Recent forums and industry events, from the Sustainable Skies World Summit at Farnborough to the Fully Charged series, have seen panels focus on the benefits of hydrogen in the future of air transport, as opposed to sustainable fuels and batteries. Hydrogen can be used as a source of electrical power through use in a fuel cell, or as a direct fuel for the aircraft by being combusted in a jet engine. We take a look at four factors to consider when choosing hydrogen for future aviation, and how Airlander can lead the way.

1. Hydrogen is an energy-dense fuel

Today aviation runs on kerosene, a fossil fuel that is very rich in energy per kilogramme of weight. Batteries, in contrast, pack in far less energy per kilogramme. Hydrogen though is the best of all – it has nearly 3 times the energy per kilogramme of kerosene. This means that aircraft using hydrogen could eventually be lighter and might need smaller wings than the equivalent aircraft of today. For Airlander, the choice is clear – lightweight and energy-dense hydrogen will be the best zero-carbon emission power source.

2. Hydrogen needs a lot of storage space

So while Hydrogen is the lightest atom of all, it has a disadvantage when compared to kerosene in that it takes significantly more volume to store a given amount of energy in (nearly 4 times the volume for liquid hydrogen). On aircraft it will be chilled to a liquid and stored in cryogenic tanks but these tanks are not compatible with the conformal wing fuel tank approach used by most aeroplanes. This means that valuable cabin space may be consumed for hydrogen fuel storage. Airlander’s advantage is that it has a lot of space available to accommodate such cryogenic tanks and fuel cells within the hull rather than within the cabin. Despite that, the UK Aerospace Technology Institute’s FlyZero project (led by HAV’s Advisory Board member Chris Gear) concluded that ATI - FlyZero - UK Capability in Zero-Carbon Emissions Aircraft Technologies for aviation. The ATI concluded that over time brand new aircraft designs, optimised to store hydrogen in their fuselages, could replace today’s long-haul aeroplanes. Their smaller wings may make them light enough to offset the increased weight and drag from the larger fuselages and cooling systems that will be needed for liquid hydrogen storage.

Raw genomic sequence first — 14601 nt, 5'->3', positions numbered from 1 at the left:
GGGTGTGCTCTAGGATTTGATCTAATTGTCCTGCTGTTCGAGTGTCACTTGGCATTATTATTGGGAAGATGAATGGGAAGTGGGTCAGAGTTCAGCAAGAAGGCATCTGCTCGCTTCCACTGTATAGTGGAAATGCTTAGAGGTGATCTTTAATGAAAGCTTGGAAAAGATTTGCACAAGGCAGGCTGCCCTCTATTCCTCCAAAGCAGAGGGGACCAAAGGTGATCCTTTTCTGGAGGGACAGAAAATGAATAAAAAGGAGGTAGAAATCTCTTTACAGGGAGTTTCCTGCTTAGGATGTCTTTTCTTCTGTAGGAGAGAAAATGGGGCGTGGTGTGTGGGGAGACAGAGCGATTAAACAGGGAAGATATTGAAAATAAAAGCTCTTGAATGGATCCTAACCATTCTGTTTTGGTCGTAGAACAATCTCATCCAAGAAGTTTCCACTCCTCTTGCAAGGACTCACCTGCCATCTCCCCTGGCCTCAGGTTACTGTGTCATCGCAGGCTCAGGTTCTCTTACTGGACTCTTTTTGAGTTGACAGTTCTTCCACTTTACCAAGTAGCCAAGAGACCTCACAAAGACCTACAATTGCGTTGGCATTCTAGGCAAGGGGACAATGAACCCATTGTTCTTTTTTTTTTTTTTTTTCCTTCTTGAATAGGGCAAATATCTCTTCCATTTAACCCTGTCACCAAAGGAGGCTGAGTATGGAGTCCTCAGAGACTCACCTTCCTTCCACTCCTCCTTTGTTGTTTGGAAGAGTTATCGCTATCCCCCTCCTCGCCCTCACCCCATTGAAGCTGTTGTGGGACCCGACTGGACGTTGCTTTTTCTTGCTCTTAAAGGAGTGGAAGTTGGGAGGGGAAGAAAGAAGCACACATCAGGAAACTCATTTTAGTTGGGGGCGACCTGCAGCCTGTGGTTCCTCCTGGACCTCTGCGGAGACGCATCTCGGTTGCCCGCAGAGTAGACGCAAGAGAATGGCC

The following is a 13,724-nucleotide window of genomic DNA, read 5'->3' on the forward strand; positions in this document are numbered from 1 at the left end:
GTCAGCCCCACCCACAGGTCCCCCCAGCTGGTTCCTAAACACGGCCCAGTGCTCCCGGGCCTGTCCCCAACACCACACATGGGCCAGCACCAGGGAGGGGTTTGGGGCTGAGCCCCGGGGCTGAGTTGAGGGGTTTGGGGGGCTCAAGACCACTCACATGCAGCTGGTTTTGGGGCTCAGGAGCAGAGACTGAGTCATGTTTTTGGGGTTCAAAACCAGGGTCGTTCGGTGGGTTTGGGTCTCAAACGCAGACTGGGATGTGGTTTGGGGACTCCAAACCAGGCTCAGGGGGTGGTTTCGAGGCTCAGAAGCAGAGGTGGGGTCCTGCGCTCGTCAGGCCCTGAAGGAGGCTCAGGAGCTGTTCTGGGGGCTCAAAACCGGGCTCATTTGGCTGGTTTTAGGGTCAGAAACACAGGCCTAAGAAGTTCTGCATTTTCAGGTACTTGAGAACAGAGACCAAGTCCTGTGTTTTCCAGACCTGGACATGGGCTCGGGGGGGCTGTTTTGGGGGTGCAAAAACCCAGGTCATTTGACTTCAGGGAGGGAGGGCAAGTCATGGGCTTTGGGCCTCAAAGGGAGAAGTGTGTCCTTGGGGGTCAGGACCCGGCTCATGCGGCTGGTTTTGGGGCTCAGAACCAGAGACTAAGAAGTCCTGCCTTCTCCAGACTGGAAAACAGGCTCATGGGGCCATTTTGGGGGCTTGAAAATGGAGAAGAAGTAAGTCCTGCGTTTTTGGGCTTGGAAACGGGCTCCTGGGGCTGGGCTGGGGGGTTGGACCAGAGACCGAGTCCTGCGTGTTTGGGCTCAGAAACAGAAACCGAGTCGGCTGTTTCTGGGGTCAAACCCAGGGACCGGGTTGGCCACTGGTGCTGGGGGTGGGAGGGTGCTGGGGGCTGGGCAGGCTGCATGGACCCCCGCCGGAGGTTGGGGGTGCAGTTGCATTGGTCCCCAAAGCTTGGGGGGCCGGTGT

3. Hydrogen is likely to be available and affordable

While hydrogen is expensive today, over time it could become cheaper than conventional jet fuel. The cost of producing “green” hydrogen is primed to fall, in line with similar changes that have been seen in the price of renewable energies, such as solar and wind power. Investment in clean and green hydrogen production is scaling up rapidly with many organisations in the US investing heavily in its development and infrastructure. However, today’s uncertainty about how fast aviation will transition to hydrogen means that demand is uncertain and so the economics of supply aren’t yet assured. Our aim is that Airlander’s electric motors, fuel cells and storage tanks will be ready for “green” hydrogen as soon as supplies become readily available.

4. Hydrogen will require large infrastructure investment

Shifting to any alternative fuel is going to require a huge investment, with the majority of that going towards the development of new infrastructure. For larger international hubs or major regional airports, the World Economic Forum has found that the capital costs of changing an airport over to hydrogen would be roughly equivalent to building a new terminal. Putting that into perspective that would be roughly equivalent to 20% of the projected cost of London Heathrow’s third runway - so although a big project, this will likely be seen as a reasonable spend to enable zero-emission flight. By comparison, Airlander is designed to operate away from conventional airports so road deliveries of hydrogen will minimise Airlander’s infrastructure costs. All aeroplane and Airlander operators will want fast refuelling times too, and hydrogen refuelling can deliver similar refuelling times to current aircraft with jet fuel.

More detail on Airlander’s path to hydrogen is available in our road map to zero-emission flight. Meanwhile, the last word goes to HAV’s CTO, Mike Durham: “There is much to be done to bring this technology to a large production (100 seat) aircraft but at Hybrid Air Vehicles we feel that Airlander – a lightweight and efficient aircraft with lots of space - is an excellent candidate to be the first and that Airlander is an opportunity for the UK to accelerate its plans for Zero Carbon by 2050”

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